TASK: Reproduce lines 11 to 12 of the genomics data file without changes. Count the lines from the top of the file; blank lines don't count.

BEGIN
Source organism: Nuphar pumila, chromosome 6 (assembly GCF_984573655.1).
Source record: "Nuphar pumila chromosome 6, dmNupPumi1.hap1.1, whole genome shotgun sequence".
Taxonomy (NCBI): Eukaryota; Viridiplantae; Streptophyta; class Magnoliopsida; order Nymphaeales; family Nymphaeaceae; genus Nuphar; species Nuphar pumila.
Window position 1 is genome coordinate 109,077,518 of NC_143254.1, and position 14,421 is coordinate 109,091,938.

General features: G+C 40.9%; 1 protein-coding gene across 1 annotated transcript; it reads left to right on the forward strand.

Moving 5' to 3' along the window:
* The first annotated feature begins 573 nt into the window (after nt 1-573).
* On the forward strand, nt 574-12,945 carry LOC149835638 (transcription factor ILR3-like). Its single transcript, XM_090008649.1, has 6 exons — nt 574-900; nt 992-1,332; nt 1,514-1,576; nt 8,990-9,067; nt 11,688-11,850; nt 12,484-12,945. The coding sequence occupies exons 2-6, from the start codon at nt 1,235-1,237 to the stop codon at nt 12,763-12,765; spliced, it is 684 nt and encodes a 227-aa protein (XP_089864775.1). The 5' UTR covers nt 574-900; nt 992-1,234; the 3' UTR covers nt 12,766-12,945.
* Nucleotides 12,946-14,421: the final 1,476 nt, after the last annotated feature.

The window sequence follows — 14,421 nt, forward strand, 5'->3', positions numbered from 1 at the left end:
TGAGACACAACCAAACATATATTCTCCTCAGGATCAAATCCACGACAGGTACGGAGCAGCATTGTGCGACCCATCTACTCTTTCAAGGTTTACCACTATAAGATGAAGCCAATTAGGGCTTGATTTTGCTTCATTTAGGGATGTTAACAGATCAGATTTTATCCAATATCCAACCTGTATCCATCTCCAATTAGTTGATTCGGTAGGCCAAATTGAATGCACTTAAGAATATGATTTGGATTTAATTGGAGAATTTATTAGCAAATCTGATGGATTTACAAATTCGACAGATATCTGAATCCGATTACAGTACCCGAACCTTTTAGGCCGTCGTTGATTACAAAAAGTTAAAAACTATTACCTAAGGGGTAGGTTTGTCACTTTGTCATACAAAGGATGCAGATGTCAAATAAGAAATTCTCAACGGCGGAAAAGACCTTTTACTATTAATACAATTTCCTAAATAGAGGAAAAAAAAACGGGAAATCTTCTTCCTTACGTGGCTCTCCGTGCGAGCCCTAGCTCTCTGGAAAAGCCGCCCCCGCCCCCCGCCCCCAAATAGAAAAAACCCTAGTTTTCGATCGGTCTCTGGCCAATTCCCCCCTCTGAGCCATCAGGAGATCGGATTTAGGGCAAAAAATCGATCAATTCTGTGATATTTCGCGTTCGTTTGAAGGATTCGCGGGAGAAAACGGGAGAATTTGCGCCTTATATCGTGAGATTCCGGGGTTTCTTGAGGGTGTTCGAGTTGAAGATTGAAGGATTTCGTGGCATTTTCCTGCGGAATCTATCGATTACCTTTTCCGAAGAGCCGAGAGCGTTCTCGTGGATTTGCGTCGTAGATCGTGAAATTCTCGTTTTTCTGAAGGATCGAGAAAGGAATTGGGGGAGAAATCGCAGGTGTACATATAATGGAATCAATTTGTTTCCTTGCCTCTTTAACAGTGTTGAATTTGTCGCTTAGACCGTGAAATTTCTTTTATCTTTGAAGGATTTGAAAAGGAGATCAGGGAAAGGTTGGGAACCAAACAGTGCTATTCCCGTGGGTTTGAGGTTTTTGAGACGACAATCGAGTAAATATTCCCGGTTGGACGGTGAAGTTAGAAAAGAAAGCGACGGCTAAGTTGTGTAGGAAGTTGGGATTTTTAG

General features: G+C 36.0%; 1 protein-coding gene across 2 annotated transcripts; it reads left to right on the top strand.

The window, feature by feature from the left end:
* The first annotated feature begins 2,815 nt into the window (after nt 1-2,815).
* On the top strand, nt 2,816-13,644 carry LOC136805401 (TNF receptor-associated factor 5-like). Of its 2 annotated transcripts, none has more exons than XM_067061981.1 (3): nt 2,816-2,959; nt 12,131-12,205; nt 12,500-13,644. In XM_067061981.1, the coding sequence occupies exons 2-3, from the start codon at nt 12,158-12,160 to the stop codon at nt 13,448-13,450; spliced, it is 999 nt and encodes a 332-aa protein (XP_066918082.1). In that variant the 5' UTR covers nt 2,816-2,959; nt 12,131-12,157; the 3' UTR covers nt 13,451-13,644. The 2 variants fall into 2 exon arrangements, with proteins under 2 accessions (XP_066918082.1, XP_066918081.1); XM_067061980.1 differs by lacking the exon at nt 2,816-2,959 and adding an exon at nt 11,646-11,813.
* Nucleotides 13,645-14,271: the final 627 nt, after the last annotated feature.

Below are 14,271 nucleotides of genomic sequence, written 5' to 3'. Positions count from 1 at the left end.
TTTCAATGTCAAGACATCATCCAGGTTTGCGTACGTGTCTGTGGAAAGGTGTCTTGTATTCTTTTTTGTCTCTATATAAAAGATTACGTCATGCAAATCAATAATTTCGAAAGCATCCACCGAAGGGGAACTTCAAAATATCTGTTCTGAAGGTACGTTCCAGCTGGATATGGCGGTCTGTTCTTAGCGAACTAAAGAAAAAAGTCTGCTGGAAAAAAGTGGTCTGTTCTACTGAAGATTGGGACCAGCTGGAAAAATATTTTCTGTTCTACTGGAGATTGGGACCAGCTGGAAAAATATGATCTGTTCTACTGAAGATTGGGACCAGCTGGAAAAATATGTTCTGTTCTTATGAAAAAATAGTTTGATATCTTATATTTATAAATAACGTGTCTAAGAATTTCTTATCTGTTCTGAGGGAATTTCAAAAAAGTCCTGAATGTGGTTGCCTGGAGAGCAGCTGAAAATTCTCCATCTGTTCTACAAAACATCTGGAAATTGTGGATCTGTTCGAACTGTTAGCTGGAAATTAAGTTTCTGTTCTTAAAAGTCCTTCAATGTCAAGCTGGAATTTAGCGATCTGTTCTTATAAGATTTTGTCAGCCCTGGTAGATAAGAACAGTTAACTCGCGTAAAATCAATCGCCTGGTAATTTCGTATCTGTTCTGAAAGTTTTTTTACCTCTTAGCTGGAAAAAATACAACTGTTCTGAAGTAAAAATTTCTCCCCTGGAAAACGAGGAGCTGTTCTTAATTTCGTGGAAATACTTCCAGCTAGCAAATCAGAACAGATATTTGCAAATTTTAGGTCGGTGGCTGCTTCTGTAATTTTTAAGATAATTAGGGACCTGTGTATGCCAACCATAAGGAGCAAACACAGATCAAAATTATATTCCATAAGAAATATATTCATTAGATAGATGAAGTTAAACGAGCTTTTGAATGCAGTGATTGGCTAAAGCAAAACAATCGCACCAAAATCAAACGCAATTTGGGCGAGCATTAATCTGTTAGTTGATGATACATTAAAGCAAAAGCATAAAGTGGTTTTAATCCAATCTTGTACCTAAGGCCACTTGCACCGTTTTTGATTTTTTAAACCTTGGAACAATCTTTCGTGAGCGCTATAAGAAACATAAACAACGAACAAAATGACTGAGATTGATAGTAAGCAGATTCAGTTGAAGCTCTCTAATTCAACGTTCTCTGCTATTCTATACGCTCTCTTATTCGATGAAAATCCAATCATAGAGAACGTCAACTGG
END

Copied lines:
TGAGACACAACCAAACATATATTCTCCTCAGGATCAAATCCACGACAGGTACGGAGCAGCATTGTGCGACCCATCTACTCTTTCAAGGTTTACCACTATAAGATGAAGCCAATTAGGGCTTGATTTTGCTTCATTTAGGGATGTTAACAGATCAGATTTTATCCAATATCCAACCTGTATCCATCTCCAATTAGTTGATTCGGTAGGCCAAATTGAATGCACTTAAGAATATGATTTGGATTTAATTGGAGAATTTATTAGCAAATCTGATGGATTTACAAATTCGACAGATATCTGAATCCGATTACAGTACCCGAACCTTTTAGGCCGTCGTTGATTACAAAAAGTTAAAAACTATTACCTAAGGGGTAGGTTTGTCACTTTGTCATACAAAGGATGCAGATGTCAAATAAGAAATTCTCAACGGCGGAAAAGACCTTTTACTATTAATACAATTTCCTAAATAGAGGAAAAAAAAACGGGAAATCTTCTTCCTTACGTGGCTCTCCGTGCGAGCCCTAGCTCTCTGGAAAAGCCGCCCCCGCCCCCCGCCCCCAAATAGAAAAAACCCTAGTTTTCGATCGGTCTCTGGCCAATTCCCCCCTCTGAGCCATCAGGAGATCGGATTTAGGGCAAAAAATCGATCAATTCTGTGATATTTCGCGTTCGTTTGAAGGATTCGCGGGAGAAAACGGGAGAATTTGCGCCTTATATCGTGAGATTCCGGGGTTTCTTGAGGGTGTTCGAGTTGAAGATTGAAGGATTTCGTGGCATTTTCCTGCGGAATCTATCGATTACCTTTTCCGAAGAGCCGAGAGCGTTCTCGTGGATTTGCGTCGTAGATCGTGAAATTCTCGTTTTTCTGAAGGATCGAGAAAGGAATTGGGGGAGAAATCGCAGGTGTACATATAATGGAATCAATTTGTTTCCTTGCCTCTTTAACAGTGTTGAATTTGTCGCTTAGACCGTGAAATTTCTTTTATCTTTGAAGGATTTGAAAAGGAGATCAGGGAAAGGTTGGGAACCAAACAGTGCTATTCCCGTGGGTTTGAGGTTTTTGAGACGACAATCGAGTAAATATTCCCGGTTGGACGGTGAAGTTAGAAAAGAAAGCGACGGCTAAGTTGTGTAGGAAGTTGGGATTTTTAG

General features: G+C 36.0%; 1 protein-coding gene across 2 annotated transcripts; it reads left to right on the top strand.